New Research Says H-1B Visas Created A $431 Million Net Gain For U.S. Workers

Aug 08, 2017

A new paper from the Center for Global Development finds that from the early 1990s to 2010, the H-1B visa program resulted in net gains for the United States and India.

By the mid-2000s, more than half of the H-1B visas were going to Indian applicants, though there's evidence that interest in U.S.-based jobs may now be falling among Indian workers under the Trump Administration.

The study estimates that U.S. workers across all sectors on average were better off by about $431 million in 2010 when you take into account the increased productivity and innovation within the tech sector due to foreign workers. That amounts to $1,345 per each additional H-1B worker, according to Gaurav Khanna, CGD senior fellow and assistant professor of economics at the public policy school at the University of California-San Diego.

“A lot of these gains are because of the fact that the tech sector is also where a lot of the innovation happens in the economy,” Khanna, who co-authored the paper with Nicolas Morales, told Fortune. “What that does is raise the productivity of other parts of the economy as well.”

Better products, like software, lead to higher outputs from workers.

“For example, bankers on Wall Street may not realize that their software is better because the U.S. can attract global talent and produce better IT products,” he said.

Khanna also points out that the biggest contributor to productivity growth in the U.S. in the last 15 years is in information technology — a sector that’s now inextricably linked with India and the H-1B visa program.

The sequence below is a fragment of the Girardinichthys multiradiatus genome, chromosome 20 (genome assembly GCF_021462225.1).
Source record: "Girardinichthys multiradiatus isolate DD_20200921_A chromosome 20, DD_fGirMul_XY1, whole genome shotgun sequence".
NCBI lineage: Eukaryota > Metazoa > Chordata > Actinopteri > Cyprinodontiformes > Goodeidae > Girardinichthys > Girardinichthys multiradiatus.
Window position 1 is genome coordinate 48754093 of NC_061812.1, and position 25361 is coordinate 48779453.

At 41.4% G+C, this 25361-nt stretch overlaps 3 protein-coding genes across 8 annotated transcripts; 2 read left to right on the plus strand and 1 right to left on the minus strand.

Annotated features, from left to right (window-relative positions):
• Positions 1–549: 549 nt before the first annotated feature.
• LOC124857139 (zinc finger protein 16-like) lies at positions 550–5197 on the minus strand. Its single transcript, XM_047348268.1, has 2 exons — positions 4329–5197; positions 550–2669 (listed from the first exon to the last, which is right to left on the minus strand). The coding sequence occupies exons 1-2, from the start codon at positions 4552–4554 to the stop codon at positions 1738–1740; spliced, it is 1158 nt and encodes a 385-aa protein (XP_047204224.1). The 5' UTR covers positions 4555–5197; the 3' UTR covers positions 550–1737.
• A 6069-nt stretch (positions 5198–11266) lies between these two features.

The study finds the visa program resulted in a net gain in both the U.S. and India by 2010. Their combined incomes increased by 0.36% during that time period, though the growth in the IT sector specifically saw a greater increase in India.

Part of this is due to the fact that the opportunity to work at American tech companies incentivized Indian students to pursue degrees in computer science. But caps on H-1B visa approvals meant not all of them could travel to the states for a job, creating an increase in computer science majors in the Indian labor market. This happened on a large enough scale to have a positive impact on national productivity, according to the study. And H-1B visa holders who returned to India after the temporary work period also helped to grow the Indian tech sector very rapidly.

The research doesn’t conclude that the H-1B visa program is the best setup for all workers, though.

U.S.-born computer science employees are hurt by the influx of foreign workers in the field, but for the American computer scientists who make up 1.7% of the workforce, wages were depressed by just 1.5% in 2010, according to Khanna.

He argues that the benefits of bringing foreign talent to work in the U.S. are far-reaching, despite the displacement of some American workers. The research found that as more foreign workers are hired, many Americans working as computer scientists may move into managerial roles or other tech-adjacent positions.

Though data from the US Citizenship and Immigration Services does show that Indian workers are often underpaid at companies that rely on the H-1B visa workers, Khanna emphasized the value of immigrant workers to the tech sector and to U.S. innovation as a whole.

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